November 15th, 2010, 01:45 PM  #1 
Member Joined: Feb 2009 Posts: 54 Thanks: 0  2 questions.

November 15th, 2010, 02:30 PM  #2 
Senior Member Joined: Apr 2008 Posts: 435 Thanks: 0  Re: 2 questions.
I take it that you now know integration. If you integrate a function from a to b, then you find the area under the function f between the points a and b. What do you think the limits of integration are here?

November 15th, 2010, 02:35 PM  #3 
Senior Member Joined: Jul 2010 From: St. Augustine, FL., U.S.A.'s oldest city Posts: 12,204 Thanks: 511 Math Focus: Calculus/ODEs  Re: 2 questions.
2.) We have Using Newton's method, we have the recursive formula: , where We can easily see the root lies between 1 and 2, so choose an in that interval and use the iterative or recursive formula found to approximate the root to the desired accuracy. edit: didn't see your post, jason.spade, so I removed my information regarding problem 1. 
November 15th, 2010, 02:52 PM  #4 
Senior Member Joined: Apr 2008 Posts: 435 Thanks: 0  Re: 2 questions.
I see. I appreciate that  thank you.

November 15th, 2010, 03:41 PM  #5 
Member Joined: Feb 2009 Posts: 54 Thanks: 0  Re: 2 questions.
And how do I use method of iteration? I need more detailed explanation. jason.spade What do you mean limits of integration? 
November 15th, 2010, 04:00 PM  #6 
Senior Member Joined: Jul 2010 From: St. Augustine, FL., U.S.A.'s oldest city Posts: 12,204 Thanks: 511 Math Focus: Calculus/ODEs  Re: 2 questions.
We found: This is what's known as a recursive formula, because given an we can find and then reiterate or reuse the formula using the previous as the current to find the next and so on, and we will find (with most functions at least, this one included) that will converge to a root of f(x). Since we know the root lies between 1 and 2, let's let . Then: After only 6 iterations I have reached the limit of precision of my calculator. Using WolframAlpha we have The exact form of the real root is: As far as the first problem, the limits of integration are a and b in the expression You need to find where the two given functions intersect to determine these. You also need to determine which function is the upper function and which is the lower and integrate their difference (i.e. upper  lower) on the interval you find.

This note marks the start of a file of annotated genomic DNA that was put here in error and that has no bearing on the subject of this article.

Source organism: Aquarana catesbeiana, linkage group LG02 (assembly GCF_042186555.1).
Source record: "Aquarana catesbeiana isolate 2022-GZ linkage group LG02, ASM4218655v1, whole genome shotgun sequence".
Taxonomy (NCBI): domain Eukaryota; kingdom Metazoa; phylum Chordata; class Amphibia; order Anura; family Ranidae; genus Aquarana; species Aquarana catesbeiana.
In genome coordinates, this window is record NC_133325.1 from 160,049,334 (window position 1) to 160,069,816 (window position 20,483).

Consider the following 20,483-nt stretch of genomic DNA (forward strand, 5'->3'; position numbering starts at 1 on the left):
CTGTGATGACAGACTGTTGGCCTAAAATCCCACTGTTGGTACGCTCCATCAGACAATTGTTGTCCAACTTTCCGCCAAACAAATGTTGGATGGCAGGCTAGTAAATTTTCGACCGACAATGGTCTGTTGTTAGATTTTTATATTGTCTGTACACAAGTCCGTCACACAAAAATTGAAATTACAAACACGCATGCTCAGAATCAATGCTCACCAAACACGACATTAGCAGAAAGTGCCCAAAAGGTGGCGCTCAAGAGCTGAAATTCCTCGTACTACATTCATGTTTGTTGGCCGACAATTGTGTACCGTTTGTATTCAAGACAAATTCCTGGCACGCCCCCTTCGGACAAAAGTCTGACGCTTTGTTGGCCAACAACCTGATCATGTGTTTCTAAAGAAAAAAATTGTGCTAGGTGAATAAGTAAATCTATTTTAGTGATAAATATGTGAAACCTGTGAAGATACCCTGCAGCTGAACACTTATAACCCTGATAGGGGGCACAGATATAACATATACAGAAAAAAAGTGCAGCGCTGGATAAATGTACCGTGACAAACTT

November 15th, 2010, 04:44 PM  #7 
Member Joined: Feb 2009 Posts: 54 Thanks: 0  Re: 2 questions.
For first problem. functions meet at X=0, 4 Y=2, 6 The lowest point for is x=3 The lowest point for is x=1 Now what? 
November 15th, 2010, 04:58 PM  #8 
Senior Member Joined: Jul 2010 From: St. Augustine, FL., U.S.A.'s oldest city Posts: 12,204 Thanks: 511 Math Focus: Calculus/ODEs  Re: 2 questions.
The extremum you found for (which is what you originally gave) is a maximum, via the 2nd derivative test. meaning the concavity is downward, meaning the extremum is a maximum. This function is a parabola opening downward, as indicated by the negative sign in front of the squared term. Thus is the top function and is the bottom function. so to find the area A we use 
November 15th, 2010, 05:06 PM  #9 
Member Joined: Feb 2009 Posts: 54 Thanks: 0  Re: 2 questions.
What is antiderivative of 4X?

November 15th, 2010, 05:09 PM  #10 
Math Team Joined: Nov 2010 From: Greece, Thessaloniki Posts: 1,989 Thanks: 133 Math Focus: pre pre pre pre pre pre pre pre pre pre pre pre calculus  Re: 2 questions. (for god's shake )


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